How did India’s leading funny man, after two Munnabhais, give up a career-high for a series of duds? Figure out in a chat with Arshad Warsi.
Post-Munnabhai Arshad Warsi hasn’t had much to laugh about despite a string of ha-ha roles.
Circuit gave you a new lease of life but the films that followed, Chocolate, Krazzy 4, Sunday, Dan Dana Dan Goal and more recently Shortkut, had you slipping down the ladder again.
(Sighs) All these films had good scripts and the scope to do well. But as an actor, you don’t have much of a say. You do your best and hope for the best.
In retrospect, where do you think Shortkut went wrong? The promos seemed promising.
When I dubbed for the film it was four-and-a-half hours and two-and-a-half hours were great comedy. I didn’t see much of those comic portions when the film released.
During post-production, particularly during editing, Shortkut veered away from its original concept. It was projected as a comedy but turned out to be a drama. You can’t lie to the audience. They can smell it immediately.
Didn’t your reported differences with co-star Akshaye Khanna also contribute to its early demise?
There were never any problems with Akshaye.
Post-Munnabhai you seem to be stuck with the comic hero image.
Yeah. I seem to have got stuck with comedy. Sehar proved I was good for other roles too but I wasn’t offered another Sehar. Fortunately, the last four scripts I’ve heard are serious subjects. I’d like to strike a balance between light and intense roles.
Could the change be because of Ishqiya?
Yeah, Ishqiya is a realistic film with an undercurrent of humour. I’ve spent hours on my dialect and look. I hope the effort is appreciated.
The audience is open to watching an Aamir Khan in an emotional Taare Zameen Par, a gray Fanaa and an action-packed Ghajini. Ditto for other actors. It’s our producers who instead of concentrating on scripts, concentrate on actors. A good script will always find a good actor.
Ek Se Bure Do, Mr White Mr Black, Zamaanat… You’ve been slowed down by a backlog of delayed films.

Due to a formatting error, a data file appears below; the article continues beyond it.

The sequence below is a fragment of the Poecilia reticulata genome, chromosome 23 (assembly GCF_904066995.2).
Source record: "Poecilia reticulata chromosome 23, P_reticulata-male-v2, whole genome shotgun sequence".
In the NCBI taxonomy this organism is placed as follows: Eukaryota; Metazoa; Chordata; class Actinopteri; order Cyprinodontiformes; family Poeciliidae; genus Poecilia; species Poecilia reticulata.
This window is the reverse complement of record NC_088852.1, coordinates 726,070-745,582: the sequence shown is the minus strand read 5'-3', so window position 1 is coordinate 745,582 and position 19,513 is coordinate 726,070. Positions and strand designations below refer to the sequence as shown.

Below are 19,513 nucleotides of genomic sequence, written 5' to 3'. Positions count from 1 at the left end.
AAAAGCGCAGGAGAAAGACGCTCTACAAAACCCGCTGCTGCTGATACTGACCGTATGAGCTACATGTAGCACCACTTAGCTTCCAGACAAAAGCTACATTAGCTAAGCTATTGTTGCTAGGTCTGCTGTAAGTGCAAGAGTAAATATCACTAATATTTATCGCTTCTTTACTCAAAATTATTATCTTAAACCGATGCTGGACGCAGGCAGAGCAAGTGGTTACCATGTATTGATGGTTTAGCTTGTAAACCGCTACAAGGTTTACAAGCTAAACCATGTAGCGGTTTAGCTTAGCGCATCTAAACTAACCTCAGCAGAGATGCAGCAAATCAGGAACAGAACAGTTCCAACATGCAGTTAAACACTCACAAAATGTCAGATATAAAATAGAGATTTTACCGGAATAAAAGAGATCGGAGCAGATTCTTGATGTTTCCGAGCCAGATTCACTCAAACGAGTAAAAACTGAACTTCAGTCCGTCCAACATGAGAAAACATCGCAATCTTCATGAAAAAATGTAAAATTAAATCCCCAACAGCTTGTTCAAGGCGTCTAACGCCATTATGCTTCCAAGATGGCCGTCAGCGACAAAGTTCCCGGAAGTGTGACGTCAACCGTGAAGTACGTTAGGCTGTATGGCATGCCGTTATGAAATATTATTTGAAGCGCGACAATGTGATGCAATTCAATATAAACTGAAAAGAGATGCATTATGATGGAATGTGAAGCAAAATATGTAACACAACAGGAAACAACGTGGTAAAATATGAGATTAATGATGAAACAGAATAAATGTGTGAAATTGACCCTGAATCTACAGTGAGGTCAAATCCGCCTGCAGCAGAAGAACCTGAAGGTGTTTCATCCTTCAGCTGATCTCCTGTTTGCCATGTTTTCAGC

After Munnabhai MBBS I waited eight months for the good films to come along. When none did, I accepted what I got. Every actor goes through such phases, triggered by insecurity and desperation. These films had to release some day but I’ve finally cleared the backlog. There are no more skeletons left.
It’s been three years since Lage Raho Munnabhai. Hasn’t Circuit lost some of his brand equity? When is the third film in the series coming?
That can’t happen even after 25 years. The third installment should come next year depending on Vidhu Vinod Chopra and Raju Hirani who’s been really busy with 3 Idiots.
Can Golmaal and Dhamaal become big brands?
No, they are different films and have been big successes. So, it’s good to be a part of these projects too.
Is Kaun Bola?, your home production, light or heavy?
It’s a sweet, commercial film that leaves you feeling elevated. Kaun Bola? is only the working title of my film. I don’t like it much. When I wrote the first draft, the title was I Believe In Angels. It’s so apt for a romantic drama but may be a little too Anglicized. Still, if it can convey an impression of the film, why not? I believe in angels.
Buzz is that the angelic Dia Mirza who’s opposite you in your home production, has been giving your wife, Maria, grief.
Dia is a dear friend. I really like her. These rumours are sick! Maria was never threatened by Dia. She was a little hassled because while shooting my home production, I was out of the country for a very long time. It wasn’t so bad during Ishqiya because though I was cut off in Wai, I’d drive down every time there was a break. (Smiles) I live in my own cave and can be happy anywhere. During Kabul Express, I was as much at home in Afghanistan as I am in my apartment. That’s me!
So, will 2010 resurrect Arshad Warsi?
I’ve already been resurrected once. I don’t want to die too often.